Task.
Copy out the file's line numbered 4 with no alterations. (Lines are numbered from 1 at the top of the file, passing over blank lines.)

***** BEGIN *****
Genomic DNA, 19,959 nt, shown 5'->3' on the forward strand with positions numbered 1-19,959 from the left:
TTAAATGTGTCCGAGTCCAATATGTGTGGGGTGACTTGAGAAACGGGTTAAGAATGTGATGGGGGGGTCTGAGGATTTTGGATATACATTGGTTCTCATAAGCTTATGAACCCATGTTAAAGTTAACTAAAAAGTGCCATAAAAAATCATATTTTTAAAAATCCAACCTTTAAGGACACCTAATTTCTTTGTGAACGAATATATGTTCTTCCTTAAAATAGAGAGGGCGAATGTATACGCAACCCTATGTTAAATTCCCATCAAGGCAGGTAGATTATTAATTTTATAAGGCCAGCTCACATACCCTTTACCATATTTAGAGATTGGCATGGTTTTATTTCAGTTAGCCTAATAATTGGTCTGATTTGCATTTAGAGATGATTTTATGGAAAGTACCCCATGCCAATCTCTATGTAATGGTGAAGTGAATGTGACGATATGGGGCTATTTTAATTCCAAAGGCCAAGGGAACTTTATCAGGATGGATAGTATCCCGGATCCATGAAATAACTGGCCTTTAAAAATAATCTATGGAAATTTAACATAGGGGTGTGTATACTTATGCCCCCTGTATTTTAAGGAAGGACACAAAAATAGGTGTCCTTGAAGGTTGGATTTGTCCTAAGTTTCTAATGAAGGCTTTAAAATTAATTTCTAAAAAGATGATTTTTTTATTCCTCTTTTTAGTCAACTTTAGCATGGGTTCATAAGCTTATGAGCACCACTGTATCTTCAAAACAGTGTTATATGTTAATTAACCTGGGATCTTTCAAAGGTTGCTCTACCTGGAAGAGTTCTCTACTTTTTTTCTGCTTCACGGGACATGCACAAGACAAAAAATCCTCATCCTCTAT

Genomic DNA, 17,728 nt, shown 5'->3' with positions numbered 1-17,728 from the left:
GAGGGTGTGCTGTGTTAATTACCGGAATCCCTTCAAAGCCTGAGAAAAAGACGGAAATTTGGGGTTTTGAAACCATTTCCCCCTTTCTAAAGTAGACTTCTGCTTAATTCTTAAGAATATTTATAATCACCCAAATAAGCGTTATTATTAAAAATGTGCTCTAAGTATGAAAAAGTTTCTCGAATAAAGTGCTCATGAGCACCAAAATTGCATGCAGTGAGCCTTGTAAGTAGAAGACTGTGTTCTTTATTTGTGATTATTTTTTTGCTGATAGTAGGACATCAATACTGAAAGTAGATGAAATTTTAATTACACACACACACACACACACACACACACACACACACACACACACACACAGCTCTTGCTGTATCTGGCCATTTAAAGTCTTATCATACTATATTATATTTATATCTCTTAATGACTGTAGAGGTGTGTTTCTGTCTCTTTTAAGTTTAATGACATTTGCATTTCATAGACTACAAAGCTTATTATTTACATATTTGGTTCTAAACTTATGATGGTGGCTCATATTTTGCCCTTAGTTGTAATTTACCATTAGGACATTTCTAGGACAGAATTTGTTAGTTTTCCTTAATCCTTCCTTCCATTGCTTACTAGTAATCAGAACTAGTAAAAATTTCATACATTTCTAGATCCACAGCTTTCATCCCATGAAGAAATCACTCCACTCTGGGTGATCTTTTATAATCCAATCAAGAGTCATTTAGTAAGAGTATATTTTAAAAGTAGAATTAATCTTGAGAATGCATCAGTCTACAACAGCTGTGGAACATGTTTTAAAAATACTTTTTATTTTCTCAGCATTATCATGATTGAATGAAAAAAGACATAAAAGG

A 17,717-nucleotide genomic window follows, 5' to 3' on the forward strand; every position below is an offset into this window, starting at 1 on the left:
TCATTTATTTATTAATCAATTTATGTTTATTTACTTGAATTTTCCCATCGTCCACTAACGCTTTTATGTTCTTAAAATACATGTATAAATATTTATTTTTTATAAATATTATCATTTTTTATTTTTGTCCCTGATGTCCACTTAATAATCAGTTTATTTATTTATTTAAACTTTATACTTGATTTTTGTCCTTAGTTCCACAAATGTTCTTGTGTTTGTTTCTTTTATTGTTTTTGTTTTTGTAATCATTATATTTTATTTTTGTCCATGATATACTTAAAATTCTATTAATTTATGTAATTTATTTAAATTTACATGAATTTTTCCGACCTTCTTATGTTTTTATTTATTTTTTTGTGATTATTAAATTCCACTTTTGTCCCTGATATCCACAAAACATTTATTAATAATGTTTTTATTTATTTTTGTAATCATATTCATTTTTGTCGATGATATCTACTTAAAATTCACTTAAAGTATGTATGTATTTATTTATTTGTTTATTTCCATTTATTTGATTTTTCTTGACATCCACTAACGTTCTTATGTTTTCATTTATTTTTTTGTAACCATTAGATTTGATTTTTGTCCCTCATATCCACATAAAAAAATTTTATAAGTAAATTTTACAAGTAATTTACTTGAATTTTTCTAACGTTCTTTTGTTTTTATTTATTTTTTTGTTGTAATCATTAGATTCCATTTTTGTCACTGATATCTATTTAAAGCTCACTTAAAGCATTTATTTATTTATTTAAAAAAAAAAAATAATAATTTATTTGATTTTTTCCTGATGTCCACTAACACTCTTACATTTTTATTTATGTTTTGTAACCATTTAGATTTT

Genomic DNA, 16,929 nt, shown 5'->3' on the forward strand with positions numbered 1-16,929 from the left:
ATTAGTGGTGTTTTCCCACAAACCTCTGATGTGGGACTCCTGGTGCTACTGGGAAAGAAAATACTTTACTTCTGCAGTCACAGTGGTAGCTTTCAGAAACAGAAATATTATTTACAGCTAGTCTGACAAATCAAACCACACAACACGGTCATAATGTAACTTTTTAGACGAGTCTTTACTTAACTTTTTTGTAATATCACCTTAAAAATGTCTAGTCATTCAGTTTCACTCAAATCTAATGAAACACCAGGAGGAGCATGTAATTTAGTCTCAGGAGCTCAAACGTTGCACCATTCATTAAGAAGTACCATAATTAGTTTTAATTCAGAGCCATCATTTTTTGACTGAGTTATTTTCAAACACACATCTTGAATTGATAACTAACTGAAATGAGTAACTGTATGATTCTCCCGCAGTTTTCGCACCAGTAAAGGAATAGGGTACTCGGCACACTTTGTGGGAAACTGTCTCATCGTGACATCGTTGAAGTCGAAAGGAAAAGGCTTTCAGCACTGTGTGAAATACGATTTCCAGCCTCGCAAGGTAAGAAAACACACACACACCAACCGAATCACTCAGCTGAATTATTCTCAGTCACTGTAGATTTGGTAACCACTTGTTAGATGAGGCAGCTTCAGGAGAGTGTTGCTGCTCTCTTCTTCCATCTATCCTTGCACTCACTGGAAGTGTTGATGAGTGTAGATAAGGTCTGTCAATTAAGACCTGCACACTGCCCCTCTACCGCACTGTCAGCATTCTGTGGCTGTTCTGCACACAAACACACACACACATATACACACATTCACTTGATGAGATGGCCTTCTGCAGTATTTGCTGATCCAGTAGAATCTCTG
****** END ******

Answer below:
GAGGGTGTGCTGTGTTAATTACCGGAATCCCTTCAAAGCCTGAGAAAAAGACGGAAATTTGGGGTTTTGAAACCATTTCCCCCTTTCTAAAGTAGACTTCTGCTTAATTCTTAAGAATATTTATAATCACCCAAATAAGCGTTATTATTAAAAATGTGCTCTAAGTATGAAAAAGTTTCTCGAATAAAGTGCTCATGAGCACCAAAATTGCATGCAGTGAGCCTTGTAAGTAGAAGACTGTGTTCTTTATTTGTGATTATTTTTTTGCTGATAGTAGGACATCAATACTGAAAGTAGATGAAATTTTAATTACACACACACACACACACACACACACACACACACACACACACACACACAGCTCTTGCTGTATCTGGCCATTTAAAGTCTTATCATACTATATTATATTTATATCTCTTAATGACTGTAGAGGTGTGTTTCTGTCTCTTTTAAGTTTAATGACATTTGCATTTCATAGACTACAAAGCTTATTATTTACATATTTGGTTCTAAACTTATGATGGTGGCTCATATTTTGCCCTTAGTTGTAATTTACCATTAGGACATTTCTAGGACAGAATTTGTTAGTTTTCCTTAATCCTTCCTTCCATTGCTTACTAGTAATCAGAACTAGTAAAAATTTCATACATTTCTAGATCCACAGCTTTCATCCCATGAAGAAATCACTCCACTCTGGGTGATCTTTTATAATCCAATCAAGAGTCATTTAGTAAGAGTATATTTTAAAAGTAGAATTAATCTTGAGAATGCATCAGTCTACAACAGCTGTGGAACATGTTTTAAAAATACTTTTTATTTTCTCAGCATTATCATGATTGAATGAAAAAAGACATAAAAGG